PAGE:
News / Middle East

Al-Qaida Warns of More Attacks

Al Qaida leader Osama bin Laden is seen in this April 1998 picture in Afghanistan (AP Photo)
Al Qaida leader Osama bin Laden is seen in this April 1998 picture in Afghanistan (AP Photo)
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The leader of al-Qaida in the Arabian Peninsula has warned the United States of more attacks in retaliation for last week's killing of Osama bin Laden in Pakistan.

In a statement posted on the Internet Wednesday, Yemen-based Nasser al-Wahishi told Americans not to fool themselves that the "matter will be over" with bin Laden's killing.  He said the "ember of jihad is glowing brighter" and that "what is coming is greater and worse."

The warning came as U.S. Senator John Kerry announced he will travel to Pakistan next week to try and put bilateral relations "back on track" after the U.S. raid on bin Laden's compound in the northern garrison city of Abbottabad.

The raid May 2 has further strained relations between the U.S. and Pakistan.

On Wednesday, the chairman of the U.S. House of Representatives Intelligence Committee, Mike Rogers, said there may have been "elements" in Pakistan who knew bin Laden was hiding in the country but that, so far, there are no indications that senior Pakistani officials knew and provided a safe haven.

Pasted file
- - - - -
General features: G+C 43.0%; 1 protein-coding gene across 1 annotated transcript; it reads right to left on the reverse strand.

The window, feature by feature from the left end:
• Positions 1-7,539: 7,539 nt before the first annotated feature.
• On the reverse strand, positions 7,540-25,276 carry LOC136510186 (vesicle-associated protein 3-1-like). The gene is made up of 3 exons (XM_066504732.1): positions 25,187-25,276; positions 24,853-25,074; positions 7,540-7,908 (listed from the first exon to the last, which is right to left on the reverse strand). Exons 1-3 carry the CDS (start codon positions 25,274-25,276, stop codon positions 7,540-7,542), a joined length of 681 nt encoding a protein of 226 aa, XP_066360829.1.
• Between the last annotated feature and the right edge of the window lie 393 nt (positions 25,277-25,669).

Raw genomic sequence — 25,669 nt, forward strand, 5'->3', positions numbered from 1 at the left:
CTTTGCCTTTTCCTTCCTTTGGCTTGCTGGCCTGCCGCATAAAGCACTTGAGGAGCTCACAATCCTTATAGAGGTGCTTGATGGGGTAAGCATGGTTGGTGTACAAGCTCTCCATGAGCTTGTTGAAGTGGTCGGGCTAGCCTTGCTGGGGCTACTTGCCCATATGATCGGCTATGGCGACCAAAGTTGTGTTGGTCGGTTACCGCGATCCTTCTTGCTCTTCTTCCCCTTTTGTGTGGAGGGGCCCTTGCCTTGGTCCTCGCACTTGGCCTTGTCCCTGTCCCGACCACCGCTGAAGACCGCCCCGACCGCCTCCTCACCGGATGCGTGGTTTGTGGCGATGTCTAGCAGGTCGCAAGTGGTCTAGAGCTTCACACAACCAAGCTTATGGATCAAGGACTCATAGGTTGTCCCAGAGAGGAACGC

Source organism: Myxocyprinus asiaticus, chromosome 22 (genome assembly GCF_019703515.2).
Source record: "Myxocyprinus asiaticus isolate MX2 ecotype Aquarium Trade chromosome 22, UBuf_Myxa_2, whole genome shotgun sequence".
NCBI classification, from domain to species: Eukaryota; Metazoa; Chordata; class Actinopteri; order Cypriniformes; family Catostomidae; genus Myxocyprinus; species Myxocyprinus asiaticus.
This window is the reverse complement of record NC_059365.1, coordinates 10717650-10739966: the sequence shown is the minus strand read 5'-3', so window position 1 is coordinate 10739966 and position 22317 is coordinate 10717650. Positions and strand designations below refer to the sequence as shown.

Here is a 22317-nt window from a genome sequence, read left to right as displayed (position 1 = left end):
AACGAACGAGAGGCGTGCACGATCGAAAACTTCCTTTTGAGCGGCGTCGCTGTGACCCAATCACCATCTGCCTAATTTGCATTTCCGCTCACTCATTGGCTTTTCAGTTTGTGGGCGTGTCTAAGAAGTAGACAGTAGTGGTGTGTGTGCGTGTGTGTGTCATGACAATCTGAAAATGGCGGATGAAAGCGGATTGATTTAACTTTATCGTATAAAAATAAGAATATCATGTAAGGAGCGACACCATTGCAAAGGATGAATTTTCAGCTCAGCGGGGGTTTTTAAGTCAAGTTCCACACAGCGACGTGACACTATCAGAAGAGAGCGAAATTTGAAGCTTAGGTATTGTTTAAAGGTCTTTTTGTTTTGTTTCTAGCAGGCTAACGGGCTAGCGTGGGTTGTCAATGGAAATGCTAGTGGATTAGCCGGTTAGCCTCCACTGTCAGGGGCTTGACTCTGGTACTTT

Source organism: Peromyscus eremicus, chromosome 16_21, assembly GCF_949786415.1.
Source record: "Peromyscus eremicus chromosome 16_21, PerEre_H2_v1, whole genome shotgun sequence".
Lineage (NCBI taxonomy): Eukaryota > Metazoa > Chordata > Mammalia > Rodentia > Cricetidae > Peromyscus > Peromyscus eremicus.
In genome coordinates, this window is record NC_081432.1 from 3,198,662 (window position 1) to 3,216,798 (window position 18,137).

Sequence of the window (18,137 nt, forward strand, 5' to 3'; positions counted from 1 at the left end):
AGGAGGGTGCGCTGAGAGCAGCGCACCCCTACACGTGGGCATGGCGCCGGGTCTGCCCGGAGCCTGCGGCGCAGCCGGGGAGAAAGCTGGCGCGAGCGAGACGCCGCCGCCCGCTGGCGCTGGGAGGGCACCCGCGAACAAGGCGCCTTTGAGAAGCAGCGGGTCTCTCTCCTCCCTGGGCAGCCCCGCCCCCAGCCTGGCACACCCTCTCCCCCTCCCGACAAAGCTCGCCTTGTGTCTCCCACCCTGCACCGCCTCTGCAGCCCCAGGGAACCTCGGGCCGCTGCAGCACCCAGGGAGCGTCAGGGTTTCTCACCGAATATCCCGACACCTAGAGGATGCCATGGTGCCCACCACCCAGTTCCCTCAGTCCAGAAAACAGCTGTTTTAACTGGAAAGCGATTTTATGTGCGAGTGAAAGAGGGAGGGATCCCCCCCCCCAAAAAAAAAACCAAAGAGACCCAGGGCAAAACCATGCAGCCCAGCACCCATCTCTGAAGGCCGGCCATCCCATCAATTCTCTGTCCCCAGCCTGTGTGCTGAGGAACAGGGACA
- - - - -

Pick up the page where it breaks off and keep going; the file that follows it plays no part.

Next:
White House spokesman Jay Carney said the "successful mission against a mass murderer" was entirely justified.

Pakistani Prime Minister Yousuf Raza Gilani told lawmakers Wednesday that Pakistan should not allow its territory to be used for terrorism and he ordered a military probe into how bin Laden was able to live in the country undetected.

But opposition leader and former Prime Minister Nawaz Sharif rejected that investigation and instead demanded an independent inquiry led by Pakistan's chief justice into bin Laden and the U.S. raid that killed him.  

Sharif also criticized Pakistan's intelligence agency for failing to detect the U.S. raid and repeated that the operation was a violation of Pakistan's sovereignty.

Gilani has rejected allegations that Pakistan's military and spy agency were complicit or incompetent in failing to detect bin Laden's presence.  He also has criticized the U.S. raid, warning of "serious consequences" from such unilateral actions.

Some information for this report provided by AP and AFP.

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